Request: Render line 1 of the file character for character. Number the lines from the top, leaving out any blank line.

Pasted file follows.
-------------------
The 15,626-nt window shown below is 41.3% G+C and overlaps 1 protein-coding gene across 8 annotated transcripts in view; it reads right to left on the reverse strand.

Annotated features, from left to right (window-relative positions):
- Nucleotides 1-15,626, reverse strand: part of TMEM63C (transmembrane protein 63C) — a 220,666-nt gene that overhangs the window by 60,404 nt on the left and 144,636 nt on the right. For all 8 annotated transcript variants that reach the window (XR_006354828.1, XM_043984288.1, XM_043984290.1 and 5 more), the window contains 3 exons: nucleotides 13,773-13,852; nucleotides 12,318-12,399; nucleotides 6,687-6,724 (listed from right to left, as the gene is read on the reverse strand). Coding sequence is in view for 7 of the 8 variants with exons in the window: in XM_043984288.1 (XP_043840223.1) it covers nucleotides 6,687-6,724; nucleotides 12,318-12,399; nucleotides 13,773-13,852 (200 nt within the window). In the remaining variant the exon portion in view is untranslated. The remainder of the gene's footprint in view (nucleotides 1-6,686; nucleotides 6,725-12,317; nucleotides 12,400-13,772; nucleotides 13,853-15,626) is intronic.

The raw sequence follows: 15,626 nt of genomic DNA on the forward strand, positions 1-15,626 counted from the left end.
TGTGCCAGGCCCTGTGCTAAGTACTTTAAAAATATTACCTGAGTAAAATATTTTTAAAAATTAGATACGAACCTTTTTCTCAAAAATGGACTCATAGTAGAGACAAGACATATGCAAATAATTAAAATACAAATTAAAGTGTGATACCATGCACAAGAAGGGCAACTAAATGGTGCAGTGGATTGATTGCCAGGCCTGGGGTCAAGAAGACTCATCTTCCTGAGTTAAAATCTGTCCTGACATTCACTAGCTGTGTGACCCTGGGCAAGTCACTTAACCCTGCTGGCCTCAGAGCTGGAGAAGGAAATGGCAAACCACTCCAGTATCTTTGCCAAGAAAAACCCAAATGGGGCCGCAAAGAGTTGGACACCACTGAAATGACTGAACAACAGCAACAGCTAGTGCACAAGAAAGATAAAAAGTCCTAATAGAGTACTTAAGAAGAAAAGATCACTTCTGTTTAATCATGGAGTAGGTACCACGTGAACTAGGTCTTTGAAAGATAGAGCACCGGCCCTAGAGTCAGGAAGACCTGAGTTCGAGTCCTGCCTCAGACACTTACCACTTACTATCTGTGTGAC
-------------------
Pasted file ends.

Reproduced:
The 15,626-nt window shown below is 41.3% G+C and overlaps 1 protein-coding gene across 8 annotated transcripts in view; it reads right to left on the reverse strand.